Director: Chris Smith
Back in the 1980s, boyband Wham! were one of the UK’s hottest musical exports. With chart success worldwide, their broad appeal and catchy songs turned them into one of the defining groups of the era and launched the hugely successful career of the legendary George Michael. Now, using archive recordings of the late icon and bandmate Andrew Ridgeley, Netflix have released a feature-length documentary that charts the successes, scandals and personal lives of the quintessential 80s boyband.
Beginning with the boys’ first encounter at high school, the film begins with exploring the dynamic on which the band was founded. Ridgeley was the extroverted performer of the pair, while his new friend Georgios Panayiotou (as Michael was then named) was quieter and more intense. The song-writing talent lay with the latter, so as the boys’ infectious pop tunes are signed by a record label aged eighteen, it’s clear early-on who the break-out star would eventually be. The band’s stardom burned bright but burned fast, with many huge singles released in quick succession over just a four-year period. But all the while, Michael was wrestling with the secret of his sexuality.
However, this is not a George Michael autobiography. Focusing on the band and their success, this is a fun popumentary that expertly showcases their musical talent and appeal to a widespread market. While there is much discussion of Michael’s yearning to be considered a serious artist, Wham! were decidedly teen idols, with their music aimed at the bubblegum mainstream. Perfectly encapsulating the era with its cassette tapes, shoulder pads and bouffants, the film manages to slot Wham! into the wider musical landscape too, drawing on both their influences and influencees.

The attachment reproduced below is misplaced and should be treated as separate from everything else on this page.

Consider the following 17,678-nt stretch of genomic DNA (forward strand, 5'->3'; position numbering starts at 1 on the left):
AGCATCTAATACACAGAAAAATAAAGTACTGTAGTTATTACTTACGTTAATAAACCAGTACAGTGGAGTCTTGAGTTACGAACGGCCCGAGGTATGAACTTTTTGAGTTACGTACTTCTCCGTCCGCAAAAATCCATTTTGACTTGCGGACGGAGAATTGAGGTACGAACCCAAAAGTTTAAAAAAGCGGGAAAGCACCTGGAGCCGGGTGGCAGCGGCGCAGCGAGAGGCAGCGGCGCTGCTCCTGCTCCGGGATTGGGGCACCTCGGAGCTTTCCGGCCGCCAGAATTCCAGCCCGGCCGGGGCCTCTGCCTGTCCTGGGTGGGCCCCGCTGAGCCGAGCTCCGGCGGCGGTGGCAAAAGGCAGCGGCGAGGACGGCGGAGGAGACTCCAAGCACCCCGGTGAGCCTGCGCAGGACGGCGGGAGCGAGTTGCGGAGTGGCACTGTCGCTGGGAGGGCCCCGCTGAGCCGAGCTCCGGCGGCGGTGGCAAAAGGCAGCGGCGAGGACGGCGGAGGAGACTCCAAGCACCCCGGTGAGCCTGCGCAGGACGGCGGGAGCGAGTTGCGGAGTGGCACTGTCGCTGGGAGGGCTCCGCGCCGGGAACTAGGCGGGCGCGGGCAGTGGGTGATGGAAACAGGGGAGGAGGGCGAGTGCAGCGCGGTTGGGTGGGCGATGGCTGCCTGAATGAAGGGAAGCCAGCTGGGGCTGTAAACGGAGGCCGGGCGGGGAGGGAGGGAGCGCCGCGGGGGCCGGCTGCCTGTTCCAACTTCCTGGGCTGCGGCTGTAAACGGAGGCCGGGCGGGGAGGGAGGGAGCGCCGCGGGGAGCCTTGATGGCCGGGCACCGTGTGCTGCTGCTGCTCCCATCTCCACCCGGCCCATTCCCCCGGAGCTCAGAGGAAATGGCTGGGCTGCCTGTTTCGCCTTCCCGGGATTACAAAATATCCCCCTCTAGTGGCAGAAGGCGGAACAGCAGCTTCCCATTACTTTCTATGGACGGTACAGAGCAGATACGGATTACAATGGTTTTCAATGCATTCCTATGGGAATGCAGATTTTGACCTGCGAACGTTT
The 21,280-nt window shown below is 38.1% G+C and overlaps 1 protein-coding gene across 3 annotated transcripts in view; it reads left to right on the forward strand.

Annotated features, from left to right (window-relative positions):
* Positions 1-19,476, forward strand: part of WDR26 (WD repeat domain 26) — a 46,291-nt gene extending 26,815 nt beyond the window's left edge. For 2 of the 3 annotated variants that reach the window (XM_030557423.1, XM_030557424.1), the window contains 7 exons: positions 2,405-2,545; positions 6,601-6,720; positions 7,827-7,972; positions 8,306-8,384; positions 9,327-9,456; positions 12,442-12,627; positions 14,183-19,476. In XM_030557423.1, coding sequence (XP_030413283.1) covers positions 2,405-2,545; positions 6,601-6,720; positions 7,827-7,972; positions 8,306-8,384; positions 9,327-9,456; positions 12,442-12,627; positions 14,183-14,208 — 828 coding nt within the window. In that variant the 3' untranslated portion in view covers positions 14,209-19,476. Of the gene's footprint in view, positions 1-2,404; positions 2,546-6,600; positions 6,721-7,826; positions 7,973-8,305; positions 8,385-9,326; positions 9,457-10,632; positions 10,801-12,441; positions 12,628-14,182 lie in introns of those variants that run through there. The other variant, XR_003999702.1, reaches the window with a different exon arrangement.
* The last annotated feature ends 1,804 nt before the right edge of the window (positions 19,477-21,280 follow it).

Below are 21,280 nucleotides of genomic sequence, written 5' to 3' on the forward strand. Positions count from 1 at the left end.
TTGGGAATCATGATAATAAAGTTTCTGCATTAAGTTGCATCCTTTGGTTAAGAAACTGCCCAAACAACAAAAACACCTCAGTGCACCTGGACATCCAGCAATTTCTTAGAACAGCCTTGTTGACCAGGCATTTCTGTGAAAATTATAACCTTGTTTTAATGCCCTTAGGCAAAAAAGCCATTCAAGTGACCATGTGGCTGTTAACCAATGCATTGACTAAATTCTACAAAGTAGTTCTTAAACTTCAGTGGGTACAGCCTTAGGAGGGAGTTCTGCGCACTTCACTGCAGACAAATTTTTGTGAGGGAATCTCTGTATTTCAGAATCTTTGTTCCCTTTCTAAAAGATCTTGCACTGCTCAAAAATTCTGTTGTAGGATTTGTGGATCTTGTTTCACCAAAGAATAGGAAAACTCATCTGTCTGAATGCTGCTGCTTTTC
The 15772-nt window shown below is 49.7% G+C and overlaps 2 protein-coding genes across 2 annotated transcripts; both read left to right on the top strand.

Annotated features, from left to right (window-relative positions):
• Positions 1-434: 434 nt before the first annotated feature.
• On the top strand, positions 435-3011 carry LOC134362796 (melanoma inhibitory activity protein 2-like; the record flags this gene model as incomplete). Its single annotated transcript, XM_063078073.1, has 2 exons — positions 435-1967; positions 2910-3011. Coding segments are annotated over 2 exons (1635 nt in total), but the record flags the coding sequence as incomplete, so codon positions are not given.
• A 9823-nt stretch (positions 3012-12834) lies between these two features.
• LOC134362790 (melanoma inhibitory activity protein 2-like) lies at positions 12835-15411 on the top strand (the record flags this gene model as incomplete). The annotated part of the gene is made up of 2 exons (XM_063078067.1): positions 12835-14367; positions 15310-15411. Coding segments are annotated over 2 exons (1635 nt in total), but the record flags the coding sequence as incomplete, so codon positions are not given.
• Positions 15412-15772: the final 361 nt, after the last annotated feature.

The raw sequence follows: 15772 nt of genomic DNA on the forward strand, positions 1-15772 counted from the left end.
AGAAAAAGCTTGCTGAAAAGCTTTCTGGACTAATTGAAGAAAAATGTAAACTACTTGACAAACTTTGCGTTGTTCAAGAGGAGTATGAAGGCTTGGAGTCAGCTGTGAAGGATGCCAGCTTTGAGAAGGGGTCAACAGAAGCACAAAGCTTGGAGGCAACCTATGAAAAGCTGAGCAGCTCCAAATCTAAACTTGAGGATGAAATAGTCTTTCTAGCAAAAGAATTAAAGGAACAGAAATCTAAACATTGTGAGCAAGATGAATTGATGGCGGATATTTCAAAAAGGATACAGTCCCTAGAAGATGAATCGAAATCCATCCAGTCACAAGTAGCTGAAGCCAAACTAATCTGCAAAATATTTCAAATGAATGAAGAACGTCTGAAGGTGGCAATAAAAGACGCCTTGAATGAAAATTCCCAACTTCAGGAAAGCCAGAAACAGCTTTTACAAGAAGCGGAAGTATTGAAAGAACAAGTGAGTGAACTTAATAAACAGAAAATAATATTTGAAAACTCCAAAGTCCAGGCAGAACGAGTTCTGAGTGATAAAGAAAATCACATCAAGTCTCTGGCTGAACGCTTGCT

Director Chris Smith – whose documentary cannon has included some of the biggest of recent years (Tiger King, Fyre, The Disappearance Of Madeleine McCann) – has allowed material from the time to speak for itself. The film never deviates away from 80s footage, with commentary coming from archive audio recordings from Michael and newly recorded analysis from Ridgeley. The result is a seamless retrospective that manages to capture the vim of what made the band such a success without jading it with the pitfalls of hindsight.
The film’s biggest success is in fully realising the strength of friendship between the two boys. Essentially this is a feel-good buddy movie, drenched in the Piña Colada-optimism of the 1980s, fizzing with all the youthful exuberance of an unabashedly teenage zeitgeist.
UK Release: Out now on Netflix